Allow me to come back to DU’s attempt to innovate its graduate degree course. Sure enough, it sounds like a good step. However, the apparent absence of academic refinements and adequate discussion with faculty, prospective students and with other stakeholders is discouraging. Quite possibly, DU would start churning out youngsters who would be more ‘marketable’. But the prospective employers are sure to be twiddling their thumbs in anxiety, trying to cope with an unpredictable quality of performance.

There is a long and justifiable debate on encouraging real innovation in higher education in India. One of the major goals is to demolish the strict boundaries between various disciplines and allow students to choose a mix of as diverse streams of learning as, say, Physics and Fine Arts. The real test of the proposed system would lie in ensuring that each student can grow as per his/her individual aptitude. That would be the only way to harness the innate potential of the youth of today, thereby increasing their contribution to society at large. Macaulay

I believe the basic innovation we need in the area of higher education is that of ridding it of Lord Macaulay’s legacy. We need to hone the entrepreneurial skills of the young, so they could transform India economically.

The Indian system of higher education boasts of over 600 university-level institutions and more than 36,000 colleges. Any reform must therefore address three basic issues: standardization across the country, parity between different centers of learning and vertical as well as lateral mobility of students. In the absence of these features, DU may merely end up basking in its isolated glory.

Here is hoping that wider consultations will take place before an academic reform of the kind proposed gets implemented. A prestigious entity like DU can ill afford to have several degrees of separation between itself and other institutions of higher learning in India.

 

 

 

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My dear, never did I dream of being with you,

With silent feet you waltzed into my life, it is true.

 

You came in and took control of all aspects of my life,

All kinds of sweets and savouries are now denied by my loving wife. 

 

When others feast on dishes and foods exotic,

You make me learn the art of detachment and turn me into an ascetic.

 

To remain aloof from all kinds of cuisines and tastes,

You exhort me to walk, exercise and not let my life go waste.

 

I abide by all your wishes and try my best to keep you in good cheer,

I live like a recluse, satisfying all your demands, dear.  

 

When it comes to taking good care of me, my wife is near perfect,

But all my vital organs you alone appear determined to effect.

 

O dear Diabetes, my beloved,

It appears you are in no hurry to take leave.

 

But a guest needs to know when it is time to depart,

Hope you leave my abode before death make us part!

 

[Related Posts:

https://ashokbhatia.wordpress.com/2013/08/04/getting-india-in-the-pink-of-health

https://ashokbhatia.wordpress.com/2014/10/06/handling-the-diabetes-tsunami-in-india%5D

(Published in The Hindu dated August 11, 2013)

http://www.thehindu.com/opinion/open-page/diabetes-my-dear/article5010531.ece

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Much before I was born, cocooned in my mother’s womb,

The society tried to kill me and bury me in an unmarked tomb.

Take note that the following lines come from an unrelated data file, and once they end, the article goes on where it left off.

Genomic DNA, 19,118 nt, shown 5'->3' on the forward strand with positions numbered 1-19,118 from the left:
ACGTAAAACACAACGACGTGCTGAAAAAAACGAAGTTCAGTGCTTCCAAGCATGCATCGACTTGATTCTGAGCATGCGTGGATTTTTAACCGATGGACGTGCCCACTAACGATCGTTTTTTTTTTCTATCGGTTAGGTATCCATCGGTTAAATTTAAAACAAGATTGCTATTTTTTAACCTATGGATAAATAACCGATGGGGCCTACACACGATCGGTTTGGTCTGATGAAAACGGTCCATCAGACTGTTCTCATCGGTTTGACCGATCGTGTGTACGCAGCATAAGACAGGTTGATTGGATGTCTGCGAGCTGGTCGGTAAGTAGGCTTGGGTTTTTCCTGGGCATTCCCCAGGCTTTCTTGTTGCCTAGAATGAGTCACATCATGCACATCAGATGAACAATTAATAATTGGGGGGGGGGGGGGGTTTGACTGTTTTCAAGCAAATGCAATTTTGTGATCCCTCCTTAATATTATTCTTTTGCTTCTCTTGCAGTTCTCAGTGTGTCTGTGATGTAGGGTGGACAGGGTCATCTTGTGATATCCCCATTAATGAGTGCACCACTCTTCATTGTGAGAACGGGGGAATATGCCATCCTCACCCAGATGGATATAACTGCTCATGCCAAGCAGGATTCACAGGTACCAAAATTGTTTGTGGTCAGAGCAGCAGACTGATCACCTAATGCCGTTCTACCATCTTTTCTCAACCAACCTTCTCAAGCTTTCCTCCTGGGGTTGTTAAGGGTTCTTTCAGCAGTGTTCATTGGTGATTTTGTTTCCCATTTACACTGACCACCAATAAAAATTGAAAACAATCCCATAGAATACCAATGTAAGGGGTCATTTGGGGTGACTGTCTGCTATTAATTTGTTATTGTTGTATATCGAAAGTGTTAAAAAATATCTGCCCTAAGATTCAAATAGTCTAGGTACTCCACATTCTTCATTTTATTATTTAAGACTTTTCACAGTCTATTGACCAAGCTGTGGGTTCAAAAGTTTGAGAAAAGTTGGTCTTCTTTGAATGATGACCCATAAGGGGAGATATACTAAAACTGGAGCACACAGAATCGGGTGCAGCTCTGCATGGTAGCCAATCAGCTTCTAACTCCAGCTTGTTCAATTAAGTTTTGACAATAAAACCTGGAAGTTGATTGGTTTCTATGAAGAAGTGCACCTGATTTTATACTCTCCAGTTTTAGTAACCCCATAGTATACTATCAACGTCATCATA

I arrived in this beautiful world hoping to chase my own rainbows,

But was treated like a burden and made to suffer all kinds of blows.

 

At a tender age of five years, all chirpy, playful and carefree,

I was either married off or violated beneath a mute tree.

 

My brothers got better rights when it came to wealth and health,

Education was their privilege, mine to tend house and hearth.

 

When I was happy, carefree and sprightly at the age of sixteen,

I was brutalized by some booze and porn-addicted teens.

 

Out in the streets, I was hounded, teased, touched and groped,

Disrobed by eyes and leered at in thoughts – not the life I had hoped.

 

Caged always was I by the customs, rules and traditions of the society,

Held captive by precious stones and gold jewelry, devoid of any gaiety.

 

Dependent on a father, then a husband and then a son,

I always craved for freedom which I could never have won.

Prime enabler of progeny, I was shared, bartered, depraved and sold,

Killed in cold blood, family prestige I was mandated to uphold.

I spent my life multi-tasking and managing the entire family universe,

To give me due credit in my country’s GDP, economists were averse.

I was put on religious pedestals and worshipped with fervor,

Chased in my youth but later abandoned and entombed forever.

 

For someone’s momentary pleasure and a spot of weakness,

Blame was laid at my own doorstep; abused for my meekness.

 

Maimed by acid attacks, beaten black and blue and burnt alive,

Freedom to make choices invariably denied on my own life’s drive.

 

Lying awake each night, the untold misery and terror I continued to relive,

Those supposed to protect me in fact exploited me, difficult to believe.

 

For each brutality, my countrymen, alas, barked up the wrong tree,

They asked for tougher laws and went on a police-blaming spree.

 

The courts tried to help, but too little and too late,

The politicians were too busy chasing their own fate.

 

The media and movies gleefully always used me as a sex object,

TV soaps ignored the reality, my stereotype roles they still project.

 

Religious and spiritual gurus never raised their voice and let it pass,

Society never decided to look within and re-set its attitudinal compass.

 

However, each violation has left me stronger than before,

My body they might have crushed and bruised, not my soul.

 

O Creator, give me the courage to forgive those who have tormented me,

Let me be born a female in coming births, making me assert myself with glee.

Never shall I let males dominate me, even if it means facing death,

For equality between the sexes, I shall always fight till my last breath.

(Related Posts:

https://ashokbhatia.wordpress.com/2013/01/02/an-open-letter-to-damini

https://ashokbhatia.wordpress.com/2015/03/11/to-nirbhaya-the-fearless-a-daughter-of-india)